#BC6, Mike Groff, stopped in for course information. He was told the Race Mile of the pit and given an air freshener. He exited the pit at 07:29 11/14. He did not finish.
#811, Eric Heiden, was extracted from the siltbed by Locos Mocos mobile units. During the extraction process, the rear tires of the truck were aired down. These went flat enroute to the pit and were changed by the mobile crew. At the pit, driver and co-driver were given water and the tires were reseated on their rims. A new air freshener was installed in the truck and they exited the pit at 07:48 11/14. They finished 7th in class.
The day passed into night and then again into a new dawn. Along with the sunlight came 25 to 30 of the ejido to watch from across the course.
The checkpoint at San Ignacio closed at 9:30am and the course was shut down. The dust on the course settled and the crew began the task of putting the pit back into boxes, crates and onto the trailer. With the general fatigue and despondency toward the end of the race, the disassembly lacked the enthusiasm shown during the set up process. The folks from the ejido moved across the course to join in breaking down the pit.
The last area to be disassembled was the kitchen/ bar. While the last of pit was packed away, the day’s lunch was on the grill. It was a collection of tri-tip steaks, scrambled eggs and tortillas. There was sufficient quantity to feed the members of the ejido who had been the incognizant hosts of the race and the pit.
The last of the packing was completed by noon and the parade was again mobile and began the 50 mile journey south towards San Juanico. The image of shrimp tacos and cold beer at the Scorpio Bay Cantina spawned a renewed drive. A relaxed and confident sense of accomplishment prevailed over the group. They had come to Baja to fix racecars. They had. All save one exited the pit with the intention of further competition. Some of those were victorious. Others were happy with just a finish.
Early afternoon found the crew hounding the kitchen crew at the cantina. By the time the beer was gone, so was the crew. After a short walk on the beach they were again ready to move to their destinations. Who went where would be decided at La Purisma where pavement would again be seen. This 20-mile leg of graded dirt road was not without complications. At La Purisma the welder was unloaded and the problems were mostly solved.
Again the crew split up to travel based upon vehicle capabilities or limitations. Four pre-runners followed the racecourse to the south and east towards a motel room in Mulege while the rest took the pavement south towards camping on the beach in San Carlos.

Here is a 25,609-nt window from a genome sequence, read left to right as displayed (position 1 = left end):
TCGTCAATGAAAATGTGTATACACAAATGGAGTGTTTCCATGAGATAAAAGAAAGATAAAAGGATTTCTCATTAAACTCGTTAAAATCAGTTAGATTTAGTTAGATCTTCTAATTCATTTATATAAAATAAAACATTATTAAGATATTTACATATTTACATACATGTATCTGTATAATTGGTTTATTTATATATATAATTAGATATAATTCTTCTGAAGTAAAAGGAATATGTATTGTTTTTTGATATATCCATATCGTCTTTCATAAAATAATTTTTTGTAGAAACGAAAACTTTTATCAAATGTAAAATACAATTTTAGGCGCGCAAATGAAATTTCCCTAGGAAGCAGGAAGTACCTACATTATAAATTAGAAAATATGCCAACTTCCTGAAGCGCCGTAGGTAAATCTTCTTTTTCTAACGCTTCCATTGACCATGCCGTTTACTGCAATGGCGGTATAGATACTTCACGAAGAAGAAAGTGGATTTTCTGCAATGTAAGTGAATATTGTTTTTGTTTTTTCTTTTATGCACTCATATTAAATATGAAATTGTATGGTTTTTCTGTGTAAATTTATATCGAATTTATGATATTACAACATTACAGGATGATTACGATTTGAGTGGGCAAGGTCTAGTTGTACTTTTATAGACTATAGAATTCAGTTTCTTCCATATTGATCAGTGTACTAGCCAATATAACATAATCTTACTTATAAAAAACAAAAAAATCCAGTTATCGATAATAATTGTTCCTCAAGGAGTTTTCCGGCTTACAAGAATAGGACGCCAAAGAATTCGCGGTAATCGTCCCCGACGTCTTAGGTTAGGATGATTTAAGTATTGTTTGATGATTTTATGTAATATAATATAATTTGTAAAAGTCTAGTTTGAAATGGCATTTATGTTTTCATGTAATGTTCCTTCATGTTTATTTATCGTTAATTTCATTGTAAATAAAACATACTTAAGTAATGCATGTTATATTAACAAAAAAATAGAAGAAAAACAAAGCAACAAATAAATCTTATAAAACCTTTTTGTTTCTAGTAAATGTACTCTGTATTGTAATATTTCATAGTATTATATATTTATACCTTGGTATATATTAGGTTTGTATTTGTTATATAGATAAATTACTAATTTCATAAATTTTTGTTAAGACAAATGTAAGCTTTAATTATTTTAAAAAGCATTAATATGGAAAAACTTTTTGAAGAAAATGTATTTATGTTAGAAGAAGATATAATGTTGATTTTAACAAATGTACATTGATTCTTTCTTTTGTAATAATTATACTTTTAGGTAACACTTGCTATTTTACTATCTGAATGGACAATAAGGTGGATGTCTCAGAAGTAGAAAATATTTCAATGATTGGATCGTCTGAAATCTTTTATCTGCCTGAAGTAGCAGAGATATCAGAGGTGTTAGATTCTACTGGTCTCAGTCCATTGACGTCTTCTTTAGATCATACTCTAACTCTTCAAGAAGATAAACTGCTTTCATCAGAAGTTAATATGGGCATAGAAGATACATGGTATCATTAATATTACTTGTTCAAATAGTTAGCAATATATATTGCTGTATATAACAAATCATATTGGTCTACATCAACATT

The route to Mulege was through a night as black as Baja has to offer. Pierced by thousands of watts of lighting power, the darkness parted reluctantly to allow the passage of the four pre-runners. Guided by satellites and the marvel of the Global Positioning System as well as little bits of reflective tape used to mark the race course, no serious complications were encountered on the route back to the Trans Peninsular Highway. A handful more miles north and the pre-runners were bedded down in a roadside motel on the outskirts of Mulege. .
The bulk of the crew had opted for the pavement south to San Carlos and beach sand under the tents. They traveled through the urban areas of Insurgentes and Ciudad Constitucion before turning west toward the beach. Road weary racers assembled tent and laid out sleeping bags once again. The sound of Pacific surf lured weary minds off to sleep.
During the following days the crew reassembled on the beaches near Mulege to see to their own needs. Leisurely breakfasts followed with SCUBA, swimming, beach golf, cold beer and Cuban cigars relaxed the souls of the crew. A last barbecue and beach party further bonded these individuals into a single core of purpose who share many memorable experiences as one soul.
The last day at the beach dawned with long journey north looming as a dark cloud on the horizon. The plan set forth in “The Book” was modified and early afternoon brought the return to a reality. In groups of three to five trucks, the entourage headed north. Most stopped in Santa Rosalia to visit an ATM. Then again north to San Iganacio. It was decided to stop and pay tribute to Ricardo at Rice & Beans for his help. A thank you toast expanded to two. Then the thought of dinner. Then the realization that further travel would be a hazard. Again the group accepted Ricardo’s hospitality and stayed the night.
The last dawn in Baja saw the group anxious to get home. Well before the sun had a chance to warm the November desert, the caravan was again moving northward. The roadside stops were fewer northbound. Only for gas or a comfort break. Maybe to let stragglers catch up. Darkness caught the group entering Ensenada. The border was attained by 8:00pm.
During their 8-day trek through the forgotten peninsula, this group of individuals forged themselves into a single unit. Dedicated to the goals set forth in the book, this single unit turned a week of adventure into a wealth of fond memories.